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What's the best way to figure out the total lines of code in a TFS Collection? Do I need to use the SDK in some way to do this? Or is there a reporting tool?

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Curious: why do you care about lines of code in the collection? How do you define "code"? How do you define "lines"? –  John Saunders Dec 14 '12 at 19:04
    
I'm trying to price out some solutions for searching code in TFS, and many of the companies with solutions provide pricing by the lines of code. –  jlrolin Dec 14 '12 at 19:06
    
Even more curious: I've never needed such a global code search feature. What do you need it for? Will it be smart enough to only look at the most recent source code? –  John Saunders Dec 14 '12 at 19:07
    
It would only look at most recent source code with the ability to search history if needed. We house database objects in our TFS as well, so this would encompass all code, database or C#/VB code we have. –  jlrolin Dec 14 '12 at 19:09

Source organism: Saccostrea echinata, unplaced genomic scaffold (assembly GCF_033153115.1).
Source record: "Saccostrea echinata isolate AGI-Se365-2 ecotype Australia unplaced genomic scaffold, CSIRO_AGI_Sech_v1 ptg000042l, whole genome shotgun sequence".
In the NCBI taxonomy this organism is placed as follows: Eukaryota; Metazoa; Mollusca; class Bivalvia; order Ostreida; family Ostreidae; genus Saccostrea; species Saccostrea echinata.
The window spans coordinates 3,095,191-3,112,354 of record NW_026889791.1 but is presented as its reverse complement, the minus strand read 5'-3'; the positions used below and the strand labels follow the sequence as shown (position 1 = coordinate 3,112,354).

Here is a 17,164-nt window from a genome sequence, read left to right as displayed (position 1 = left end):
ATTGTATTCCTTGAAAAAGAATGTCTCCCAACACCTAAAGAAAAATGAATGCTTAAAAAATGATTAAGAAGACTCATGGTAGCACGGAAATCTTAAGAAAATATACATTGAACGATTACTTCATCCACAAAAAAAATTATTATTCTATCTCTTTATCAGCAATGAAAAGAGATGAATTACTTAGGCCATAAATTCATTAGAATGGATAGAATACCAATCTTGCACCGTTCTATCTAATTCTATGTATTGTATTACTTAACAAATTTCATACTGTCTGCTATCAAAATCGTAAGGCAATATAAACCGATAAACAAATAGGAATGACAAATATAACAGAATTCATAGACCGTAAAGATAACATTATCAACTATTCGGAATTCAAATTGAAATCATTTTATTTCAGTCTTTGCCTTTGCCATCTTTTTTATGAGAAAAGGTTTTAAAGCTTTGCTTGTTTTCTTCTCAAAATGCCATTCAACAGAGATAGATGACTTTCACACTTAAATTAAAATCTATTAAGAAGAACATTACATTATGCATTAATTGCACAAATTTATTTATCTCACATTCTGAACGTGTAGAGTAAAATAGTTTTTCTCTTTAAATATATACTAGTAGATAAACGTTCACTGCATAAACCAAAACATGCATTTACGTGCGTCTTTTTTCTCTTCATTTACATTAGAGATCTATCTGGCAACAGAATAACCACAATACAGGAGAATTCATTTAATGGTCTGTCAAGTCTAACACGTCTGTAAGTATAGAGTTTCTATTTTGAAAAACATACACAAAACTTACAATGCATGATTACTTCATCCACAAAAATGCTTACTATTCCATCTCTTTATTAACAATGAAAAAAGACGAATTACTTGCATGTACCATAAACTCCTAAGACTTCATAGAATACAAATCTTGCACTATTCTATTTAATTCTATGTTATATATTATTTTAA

SSIS packages? Other artifacts which are not "code"? Like UML models? –  John Saunders Dec 14 '12 at 19:12

3 Answers 3

I don't know the best way, but you almost certainly have to Get the source code into a workspace and then run the tool of your choice to count "lines" (depending on what you consider to be a "line of code").

There are no end of tools to count lines in source files, and it's trivial to write one yourself, so I won't try to go into detail of that part of the problem.

So the other part is to either manually Get the source code to your PC, or use tf.exe to automate the Get process from a batch file or similar. The tricky bit is figuring out the rather unfriendly tf command line, but this is a pretty easy task to achieve if youjust read through the documentation carefully.

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I'll admit that I'm at a loss trying to find a good reason for it, but if you get the entire collection, you can then count the number of lines in every file that is of a type that has code in it (*.cs, vb, aspx, etc.)

Many tools can count lines, but if you need to roll your own, you could try counting the occurrences of a regex like ".+\n".